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Conclusions

Somewhere between the effort, expense, and time of Orange Book style evaluation, and the "apparently OK firewall" sticker there is a happy medium. To be useful, tests have to take into account the design principles of what they are tested; they cannot be mindlessly automated attack scripts. To be timely, repeatable, and cost-effective, tests cannot require expensive talent, elaborate design reviews, and development of customized attack tools. I believe that what is needed is a process of peer review for testing methodologies, and perhaps some give-and-take between the vendor community. Vendors need to stop selling firewalls based on smoke and mirrors. Every time a sales rep tells a potential customer, "don't buy an XYZ, I hear they got broken into." (yes, they do that) the firewall technology is called into question as a whole; it is penny-wise and pound foolish to call the basis of an entire technology into question in order to make a sale, but that is what happens. Firewall customers need to not only ask whether a firewall provides the functionality they want, but how the vendor tested it, and if there was some other procedure involved in the testing, what it was. Customers need to grow a bit more cynical about testing and test strategies. The time is ripe, right now. It is ripe for hucksters who want to cash in by "testing firewalls" they don't understand, and it is ripe for good faith efforts to establish peer review processes for firewall design and marketing. Let's be on the alert for both.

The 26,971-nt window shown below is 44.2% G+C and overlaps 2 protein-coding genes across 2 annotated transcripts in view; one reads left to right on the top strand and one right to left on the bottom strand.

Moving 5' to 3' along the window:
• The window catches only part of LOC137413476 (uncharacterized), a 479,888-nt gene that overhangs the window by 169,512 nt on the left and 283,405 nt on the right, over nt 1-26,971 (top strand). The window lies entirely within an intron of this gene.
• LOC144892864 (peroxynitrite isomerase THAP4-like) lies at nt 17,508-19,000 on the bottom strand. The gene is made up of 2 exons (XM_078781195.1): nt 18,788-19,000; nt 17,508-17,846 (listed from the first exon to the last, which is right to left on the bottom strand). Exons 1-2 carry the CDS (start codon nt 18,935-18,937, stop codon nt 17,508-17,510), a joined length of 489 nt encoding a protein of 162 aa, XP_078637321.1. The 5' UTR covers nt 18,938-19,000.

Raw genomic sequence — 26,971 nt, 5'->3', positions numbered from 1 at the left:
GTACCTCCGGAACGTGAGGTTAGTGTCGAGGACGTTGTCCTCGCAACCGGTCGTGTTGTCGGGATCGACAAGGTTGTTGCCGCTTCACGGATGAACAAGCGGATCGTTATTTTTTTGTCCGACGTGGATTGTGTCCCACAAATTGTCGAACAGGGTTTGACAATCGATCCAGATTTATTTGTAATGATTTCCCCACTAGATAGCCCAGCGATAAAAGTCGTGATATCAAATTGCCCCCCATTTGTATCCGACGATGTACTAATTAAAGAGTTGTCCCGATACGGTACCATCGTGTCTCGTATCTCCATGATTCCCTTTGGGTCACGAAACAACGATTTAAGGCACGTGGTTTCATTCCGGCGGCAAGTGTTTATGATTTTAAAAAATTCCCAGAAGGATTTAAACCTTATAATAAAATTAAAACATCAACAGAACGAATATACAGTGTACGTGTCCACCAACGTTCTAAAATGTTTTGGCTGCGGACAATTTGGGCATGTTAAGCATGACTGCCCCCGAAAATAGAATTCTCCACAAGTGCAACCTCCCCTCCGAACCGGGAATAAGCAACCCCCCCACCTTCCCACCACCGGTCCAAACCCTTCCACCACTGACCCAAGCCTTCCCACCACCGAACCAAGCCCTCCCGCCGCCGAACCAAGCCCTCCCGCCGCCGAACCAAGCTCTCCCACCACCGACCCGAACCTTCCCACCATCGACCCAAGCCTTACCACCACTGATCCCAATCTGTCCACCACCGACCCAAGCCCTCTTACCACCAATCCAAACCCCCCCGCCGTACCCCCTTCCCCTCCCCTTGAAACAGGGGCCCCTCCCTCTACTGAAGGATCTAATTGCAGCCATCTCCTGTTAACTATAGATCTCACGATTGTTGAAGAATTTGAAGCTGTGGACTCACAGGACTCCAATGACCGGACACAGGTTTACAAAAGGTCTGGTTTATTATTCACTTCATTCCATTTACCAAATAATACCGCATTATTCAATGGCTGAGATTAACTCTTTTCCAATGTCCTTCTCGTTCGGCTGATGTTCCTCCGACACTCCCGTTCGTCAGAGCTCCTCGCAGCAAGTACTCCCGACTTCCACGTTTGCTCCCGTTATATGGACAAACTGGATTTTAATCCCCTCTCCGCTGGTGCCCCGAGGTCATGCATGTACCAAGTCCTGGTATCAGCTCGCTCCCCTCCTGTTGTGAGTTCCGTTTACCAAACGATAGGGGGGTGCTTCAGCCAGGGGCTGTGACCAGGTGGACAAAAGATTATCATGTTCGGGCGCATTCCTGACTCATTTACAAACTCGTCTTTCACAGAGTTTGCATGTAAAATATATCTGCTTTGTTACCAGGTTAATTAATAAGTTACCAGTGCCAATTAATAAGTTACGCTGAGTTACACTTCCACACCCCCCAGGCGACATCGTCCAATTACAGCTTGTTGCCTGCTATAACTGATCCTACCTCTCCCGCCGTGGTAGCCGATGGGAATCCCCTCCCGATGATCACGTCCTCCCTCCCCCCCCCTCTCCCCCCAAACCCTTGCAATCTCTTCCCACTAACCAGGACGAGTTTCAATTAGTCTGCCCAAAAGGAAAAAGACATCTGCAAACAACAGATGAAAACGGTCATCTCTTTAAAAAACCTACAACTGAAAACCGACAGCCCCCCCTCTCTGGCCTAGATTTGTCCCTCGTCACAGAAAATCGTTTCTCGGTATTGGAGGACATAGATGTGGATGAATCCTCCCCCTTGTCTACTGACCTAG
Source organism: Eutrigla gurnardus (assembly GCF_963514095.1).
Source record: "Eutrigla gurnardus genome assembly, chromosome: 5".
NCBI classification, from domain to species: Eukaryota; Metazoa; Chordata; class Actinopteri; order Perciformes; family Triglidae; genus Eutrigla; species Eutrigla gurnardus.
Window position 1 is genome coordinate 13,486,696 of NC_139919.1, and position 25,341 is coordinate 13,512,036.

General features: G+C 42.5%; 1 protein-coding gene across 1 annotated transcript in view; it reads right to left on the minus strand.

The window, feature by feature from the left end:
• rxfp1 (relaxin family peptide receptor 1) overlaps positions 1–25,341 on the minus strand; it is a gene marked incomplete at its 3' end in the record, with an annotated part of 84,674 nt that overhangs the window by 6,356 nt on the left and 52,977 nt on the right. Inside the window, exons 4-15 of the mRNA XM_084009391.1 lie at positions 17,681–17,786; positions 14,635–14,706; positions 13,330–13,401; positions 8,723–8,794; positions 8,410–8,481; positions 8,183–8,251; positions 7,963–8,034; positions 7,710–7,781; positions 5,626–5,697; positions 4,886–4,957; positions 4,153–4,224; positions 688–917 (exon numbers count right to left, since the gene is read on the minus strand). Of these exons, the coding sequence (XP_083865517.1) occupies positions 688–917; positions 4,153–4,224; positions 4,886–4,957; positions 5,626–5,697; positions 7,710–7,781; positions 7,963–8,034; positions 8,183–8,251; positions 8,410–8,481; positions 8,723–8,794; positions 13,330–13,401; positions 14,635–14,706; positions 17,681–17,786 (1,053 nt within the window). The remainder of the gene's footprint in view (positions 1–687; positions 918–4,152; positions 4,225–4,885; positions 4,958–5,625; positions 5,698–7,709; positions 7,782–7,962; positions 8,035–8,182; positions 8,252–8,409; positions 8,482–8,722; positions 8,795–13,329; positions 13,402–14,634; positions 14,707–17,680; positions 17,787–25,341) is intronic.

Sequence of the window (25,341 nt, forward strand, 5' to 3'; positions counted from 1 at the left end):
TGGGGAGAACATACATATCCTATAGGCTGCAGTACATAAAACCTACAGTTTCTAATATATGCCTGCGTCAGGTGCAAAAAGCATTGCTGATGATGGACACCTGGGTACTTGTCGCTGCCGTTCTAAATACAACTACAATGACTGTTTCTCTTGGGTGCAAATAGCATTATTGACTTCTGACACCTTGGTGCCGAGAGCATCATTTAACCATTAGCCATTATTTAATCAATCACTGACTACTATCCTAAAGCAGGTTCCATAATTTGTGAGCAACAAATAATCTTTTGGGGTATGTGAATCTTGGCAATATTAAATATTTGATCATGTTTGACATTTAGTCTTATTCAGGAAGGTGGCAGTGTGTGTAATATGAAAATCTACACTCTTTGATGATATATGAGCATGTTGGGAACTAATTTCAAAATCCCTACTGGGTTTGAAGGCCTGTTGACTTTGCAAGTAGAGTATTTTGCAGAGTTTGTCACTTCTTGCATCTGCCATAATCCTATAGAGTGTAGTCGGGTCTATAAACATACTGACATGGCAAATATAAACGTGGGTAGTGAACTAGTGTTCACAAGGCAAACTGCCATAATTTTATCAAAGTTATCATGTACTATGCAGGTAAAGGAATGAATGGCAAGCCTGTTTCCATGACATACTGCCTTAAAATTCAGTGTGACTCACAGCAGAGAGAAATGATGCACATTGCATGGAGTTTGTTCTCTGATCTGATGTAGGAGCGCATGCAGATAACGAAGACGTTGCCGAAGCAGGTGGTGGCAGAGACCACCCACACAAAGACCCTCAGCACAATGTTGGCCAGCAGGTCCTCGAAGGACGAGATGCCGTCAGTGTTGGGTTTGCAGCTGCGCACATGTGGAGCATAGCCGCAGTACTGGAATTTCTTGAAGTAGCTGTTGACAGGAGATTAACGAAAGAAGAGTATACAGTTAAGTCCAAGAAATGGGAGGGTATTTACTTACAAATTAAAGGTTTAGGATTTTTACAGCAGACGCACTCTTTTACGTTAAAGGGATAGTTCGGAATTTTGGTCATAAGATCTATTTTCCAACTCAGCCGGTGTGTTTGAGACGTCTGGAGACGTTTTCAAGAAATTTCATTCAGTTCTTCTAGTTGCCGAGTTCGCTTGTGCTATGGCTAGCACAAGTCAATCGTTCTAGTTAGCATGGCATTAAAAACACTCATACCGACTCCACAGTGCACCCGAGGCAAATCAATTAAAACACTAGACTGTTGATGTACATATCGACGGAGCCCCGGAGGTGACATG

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Ranum On Firewall Testing
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